9

I'm trying to create "waves" of variables that represent repeated measures. Specifically, I'm trying to create consecutive variables that represent the mean values for variables 1 - 10, 11 - 20 ... 91-100. Note that the "..." symbolizes the variables for waves 3 through 9, as avoiding typing these is my goal!

Here is an example data frame, df, with 10 rows and 100 columns:

mat <- matrix(runif(1000, 1, 10), ncol = 100)
df <- data.frame(mat)
dim(df)
> 10 100

I've used the dplyr function mutate which works once all the variables are typed, but is time-intensive and prone to mistakes. I have not been able to find a way to do so without resorting to manually typing the names of the columns, as I started doing below (note that "..." symbolizes waves 3 through 9):

df <- df %>% 
      mutate(wave_1 = (X1 + X2 + X3 + X4 + X5 + X6 + X7 + X8 + X9 + X10) / 10,
             wave_2 = (X11 + X12 + X13 + X14 + X15 + X16 + X17 + X18 + X19 + X20) / 10,
             ...
             wave_10 = (X91 + X92 + X93 + X94 + X95 + X96 + X97 + X98 + X99 + X100) / 10)

Can you mutate mutate multiple / consecutive columns with 'dplyr'? Other approaches are also welcome.

  • 1
    Does it have to be with dplyr? – Carlos Cinelli Dec 20 '15 at 1:35
  • No, thank you - another solution would be great, too – Joshua Rosenberg Dec 20 '15 at 1:35
7

Here is one way with the package zoo:

library(zoo)
t(rollapply(t(df), width = 10, by = 10, function(x) sum(x)/10))

Here is one way to do it with base R:

splits <- 1:100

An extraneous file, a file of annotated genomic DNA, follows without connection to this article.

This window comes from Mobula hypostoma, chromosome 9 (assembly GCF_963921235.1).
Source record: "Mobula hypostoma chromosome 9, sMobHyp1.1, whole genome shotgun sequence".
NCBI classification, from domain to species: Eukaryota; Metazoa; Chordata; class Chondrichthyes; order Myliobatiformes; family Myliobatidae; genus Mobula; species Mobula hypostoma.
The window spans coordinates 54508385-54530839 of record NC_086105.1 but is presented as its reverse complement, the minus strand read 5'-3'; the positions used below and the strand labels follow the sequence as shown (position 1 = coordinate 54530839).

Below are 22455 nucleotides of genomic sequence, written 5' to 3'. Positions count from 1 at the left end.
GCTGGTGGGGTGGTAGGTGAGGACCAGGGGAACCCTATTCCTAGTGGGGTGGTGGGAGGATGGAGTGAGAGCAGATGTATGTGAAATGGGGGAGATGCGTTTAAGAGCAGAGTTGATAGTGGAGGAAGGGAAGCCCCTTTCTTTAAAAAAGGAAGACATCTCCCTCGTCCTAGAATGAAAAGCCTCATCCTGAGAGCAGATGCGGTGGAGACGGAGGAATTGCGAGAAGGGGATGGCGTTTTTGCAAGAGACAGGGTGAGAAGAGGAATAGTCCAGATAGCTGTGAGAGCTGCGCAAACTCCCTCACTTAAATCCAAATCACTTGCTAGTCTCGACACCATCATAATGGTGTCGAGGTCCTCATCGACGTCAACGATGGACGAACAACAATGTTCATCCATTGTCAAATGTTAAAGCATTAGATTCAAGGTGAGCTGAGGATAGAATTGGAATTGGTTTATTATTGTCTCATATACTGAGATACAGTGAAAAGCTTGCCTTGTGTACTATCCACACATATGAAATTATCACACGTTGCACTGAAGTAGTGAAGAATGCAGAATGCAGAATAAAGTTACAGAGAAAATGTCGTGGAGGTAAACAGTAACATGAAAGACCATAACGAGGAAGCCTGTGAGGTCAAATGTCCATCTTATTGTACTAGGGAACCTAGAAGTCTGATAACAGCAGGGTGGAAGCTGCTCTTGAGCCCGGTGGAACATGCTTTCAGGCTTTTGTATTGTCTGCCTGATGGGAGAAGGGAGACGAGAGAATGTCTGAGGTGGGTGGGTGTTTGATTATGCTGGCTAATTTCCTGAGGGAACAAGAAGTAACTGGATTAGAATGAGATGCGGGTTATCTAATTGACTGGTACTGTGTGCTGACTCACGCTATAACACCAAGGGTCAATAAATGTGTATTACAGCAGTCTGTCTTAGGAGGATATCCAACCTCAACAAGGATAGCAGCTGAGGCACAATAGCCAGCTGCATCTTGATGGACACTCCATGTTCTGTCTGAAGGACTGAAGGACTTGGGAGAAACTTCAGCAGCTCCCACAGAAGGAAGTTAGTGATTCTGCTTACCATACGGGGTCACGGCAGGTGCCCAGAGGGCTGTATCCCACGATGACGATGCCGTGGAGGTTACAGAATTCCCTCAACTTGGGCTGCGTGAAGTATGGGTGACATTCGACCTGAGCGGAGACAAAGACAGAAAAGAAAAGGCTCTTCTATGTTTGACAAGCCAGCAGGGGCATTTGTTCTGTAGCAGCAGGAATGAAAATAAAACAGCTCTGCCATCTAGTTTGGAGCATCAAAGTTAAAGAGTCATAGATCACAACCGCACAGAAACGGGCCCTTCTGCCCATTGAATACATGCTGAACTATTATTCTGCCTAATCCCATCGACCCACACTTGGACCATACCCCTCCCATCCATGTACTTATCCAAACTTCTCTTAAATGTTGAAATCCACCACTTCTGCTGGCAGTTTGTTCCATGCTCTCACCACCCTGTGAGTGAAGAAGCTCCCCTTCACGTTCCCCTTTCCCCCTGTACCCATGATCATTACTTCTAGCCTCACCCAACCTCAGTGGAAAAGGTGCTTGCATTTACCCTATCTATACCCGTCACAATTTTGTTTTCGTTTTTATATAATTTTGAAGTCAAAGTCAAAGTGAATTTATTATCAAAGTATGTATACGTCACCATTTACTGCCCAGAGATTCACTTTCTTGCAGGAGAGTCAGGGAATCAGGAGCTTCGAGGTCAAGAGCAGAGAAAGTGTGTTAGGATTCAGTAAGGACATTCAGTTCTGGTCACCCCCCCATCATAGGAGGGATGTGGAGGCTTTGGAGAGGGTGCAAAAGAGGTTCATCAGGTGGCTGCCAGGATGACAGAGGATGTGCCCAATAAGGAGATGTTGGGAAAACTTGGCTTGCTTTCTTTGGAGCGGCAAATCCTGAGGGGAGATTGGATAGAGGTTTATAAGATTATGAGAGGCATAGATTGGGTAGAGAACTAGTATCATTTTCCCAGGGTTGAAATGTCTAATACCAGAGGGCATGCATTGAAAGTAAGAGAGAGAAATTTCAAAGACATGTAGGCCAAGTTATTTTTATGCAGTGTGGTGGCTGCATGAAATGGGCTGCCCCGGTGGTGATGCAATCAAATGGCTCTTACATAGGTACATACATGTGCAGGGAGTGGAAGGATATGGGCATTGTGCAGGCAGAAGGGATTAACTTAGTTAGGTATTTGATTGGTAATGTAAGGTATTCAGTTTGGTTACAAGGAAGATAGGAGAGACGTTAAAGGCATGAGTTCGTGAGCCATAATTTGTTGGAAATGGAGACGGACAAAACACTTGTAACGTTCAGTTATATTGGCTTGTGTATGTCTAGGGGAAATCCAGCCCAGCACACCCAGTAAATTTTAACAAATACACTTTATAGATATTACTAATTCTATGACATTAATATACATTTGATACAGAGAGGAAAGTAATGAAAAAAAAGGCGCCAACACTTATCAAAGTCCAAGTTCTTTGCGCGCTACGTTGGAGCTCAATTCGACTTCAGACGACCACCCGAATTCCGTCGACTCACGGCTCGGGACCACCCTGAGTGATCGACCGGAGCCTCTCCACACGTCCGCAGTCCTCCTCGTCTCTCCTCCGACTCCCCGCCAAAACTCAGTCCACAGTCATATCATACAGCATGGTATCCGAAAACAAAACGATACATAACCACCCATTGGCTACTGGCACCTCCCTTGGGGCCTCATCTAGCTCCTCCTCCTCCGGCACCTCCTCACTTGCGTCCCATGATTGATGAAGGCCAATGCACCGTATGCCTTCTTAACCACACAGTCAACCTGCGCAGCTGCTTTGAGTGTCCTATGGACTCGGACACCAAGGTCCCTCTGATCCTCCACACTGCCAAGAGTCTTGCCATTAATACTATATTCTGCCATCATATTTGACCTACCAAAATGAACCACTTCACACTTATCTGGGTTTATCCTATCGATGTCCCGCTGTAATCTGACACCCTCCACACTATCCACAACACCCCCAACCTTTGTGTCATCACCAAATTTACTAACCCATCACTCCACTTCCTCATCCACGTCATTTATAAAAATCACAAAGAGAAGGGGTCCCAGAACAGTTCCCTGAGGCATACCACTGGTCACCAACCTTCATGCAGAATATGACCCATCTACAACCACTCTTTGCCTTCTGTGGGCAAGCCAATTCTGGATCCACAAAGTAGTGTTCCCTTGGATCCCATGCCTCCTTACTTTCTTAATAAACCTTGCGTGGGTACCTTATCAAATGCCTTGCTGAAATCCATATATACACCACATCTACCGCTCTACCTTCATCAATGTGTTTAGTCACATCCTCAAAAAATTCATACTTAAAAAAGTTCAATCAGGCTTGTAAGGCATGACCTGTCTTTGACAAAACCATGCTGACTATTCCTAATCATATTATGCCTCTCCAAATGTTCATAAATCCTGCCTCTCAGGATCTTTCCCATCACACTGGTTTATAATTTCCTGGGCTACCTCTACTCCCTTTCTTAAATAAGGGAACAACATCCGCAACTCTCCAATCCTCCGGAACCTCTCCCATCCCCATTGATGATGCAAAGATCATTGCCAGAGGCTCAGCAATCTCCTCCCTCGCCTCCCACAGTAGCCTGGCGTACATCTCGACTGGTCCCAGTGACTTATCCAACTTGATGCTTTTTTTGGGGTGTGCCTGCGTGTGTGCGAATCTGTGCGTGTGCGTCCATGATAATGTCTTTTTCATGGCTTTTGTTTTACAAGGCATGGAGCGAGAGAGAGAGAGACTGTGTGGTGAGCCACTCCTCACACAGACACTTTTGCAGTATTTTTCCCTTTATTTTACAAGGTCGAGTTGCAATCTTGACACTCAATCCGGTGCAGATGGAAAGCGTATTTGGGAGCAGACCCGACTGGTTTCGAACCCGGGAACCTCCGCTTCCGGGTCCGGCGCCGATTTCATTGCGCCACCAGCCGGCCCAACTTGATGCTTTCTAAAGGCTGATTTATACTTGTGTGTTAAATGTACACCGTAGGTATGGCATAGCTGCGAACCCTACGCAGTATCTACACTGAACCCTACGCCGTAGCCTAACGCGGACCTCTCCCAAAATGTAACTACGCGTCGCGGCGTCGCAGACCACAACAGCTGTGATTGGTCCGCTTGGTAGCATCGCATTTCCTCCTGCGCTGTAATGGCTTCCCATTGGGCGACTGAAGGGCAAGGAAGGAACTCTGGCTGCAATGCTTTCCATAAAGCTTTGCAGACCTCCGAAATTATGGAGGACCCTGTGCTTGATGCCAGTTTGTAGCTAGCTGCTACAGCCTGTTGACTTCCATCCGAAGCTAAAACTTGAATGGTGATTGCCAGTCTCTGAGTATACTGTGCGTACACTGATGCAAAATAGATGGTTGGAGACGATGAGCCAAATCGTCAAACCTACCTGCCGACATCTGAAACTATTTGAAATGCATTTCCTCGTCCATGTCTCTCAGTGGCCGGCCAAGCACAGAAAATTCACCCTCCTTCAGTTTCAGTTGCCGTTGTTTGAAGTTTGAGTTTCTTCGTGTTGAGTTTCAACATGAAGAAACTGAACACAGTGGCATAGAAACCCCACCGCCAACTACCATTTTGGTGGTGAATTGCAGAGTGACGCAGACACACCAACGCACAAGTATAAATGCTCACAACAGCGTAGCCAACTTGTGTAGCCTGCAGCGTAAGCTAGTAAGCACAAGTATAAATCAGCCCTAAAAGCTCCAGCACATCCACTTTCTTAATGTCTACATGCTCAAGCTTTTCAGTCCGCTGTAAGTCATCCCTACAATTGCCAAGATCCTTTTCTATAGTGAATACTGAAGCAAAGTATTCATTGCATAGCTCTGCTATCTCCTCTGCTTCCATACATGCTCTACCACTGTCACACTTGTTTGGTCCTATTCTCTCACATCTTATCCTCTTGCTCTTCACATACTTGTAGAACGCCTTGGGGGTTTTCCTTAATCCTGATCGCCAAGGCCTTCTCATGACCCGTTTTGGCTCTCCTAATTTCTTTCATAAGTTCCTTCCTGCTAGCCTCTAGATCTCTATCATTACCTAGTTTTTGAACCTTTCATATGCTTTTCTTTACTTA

dim(splits) <- c(10, 10)
splits <- split(splits, col(splits))
results <- do.call("cbind", lapply(splits, function(x) data.frame(rowSums(df[,x] / 10))))
names(results) <- paste0("wave_", 1:10)
results

Another very succinct way with base R (courtesy of G.Grothendieck):

t(apply(df, 1, tapply, gl(10, 10), mean))

And here is a solution with dplyr and tidyr:

library(dplyr)
library(tidyr)
df$row <- 1:nrow(df)
df2 <- df %>% gather(column, value, -row)
df2$column <- cut(as.numeric(gsub("X", "", df2$column)),breaks = c(0:10*10))
df2 <- df2 %>% group_by(row, column) %>% summarise(value = sum(value)/10)
df2 %>% spread(column, value) %>% select(-row)
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  • Thanks, I'll wait to see if anyone has an answer using dplyr, if that's alright – Joshua Rosenberg Dec 20 '15 at 2:09
  • 1
    @JoshuaRosenberg sure, no need to hurry – Carlos Cinelli Dec 20 '15 at 2:11
  • @G.Grothendieck pretty nice – Carlos Cinelli Dec 20 '15 at 18:48
2

Another dplyr solution which is a bit closer to syntax indicated by the OP and doesn't require recasting the data-frame.

The 4 wave calculations do basically the same thing in slightly different but vectorized (i.e. rowSums and rowMeans) ways:

df <- df %>% 
      mutate(wave_1 = rowSums(select(., num_range("X", 1:10)))/10,
             wave_2 = rowSums(select(., c(11:20)))/10,
             wave_3 = rowMeans(select(., X21:X30)),
             wave_4 = rowMeans(.[, 31:40]))

Edit: . can be used as placeholder for the current dataframe df (code was changed accordingly). Also wave_4 added to demonstrate it can be used like a dataframe.

In case to operating function is not vectorized (that is, it can't be used on the whole dataframe such as rowSums), it is also possible to make use of the rowwise and do function using a non-vectorized functions (e.g. myfun)

myfun <- function (x) {
  sum(x)/10
}

tmp=df %>%
  rowwise() %>%
  do(data.frame(., wave_1 = myfun(unlist(.)[1:10]))) %>%
  do(data.frame(., wave_2 = myfun(unlist(.)[11:20])))

Note: . changes seems to change it's meaning, referring to the whole dataframe for mutate but only the current row for do.

| improve this answer | |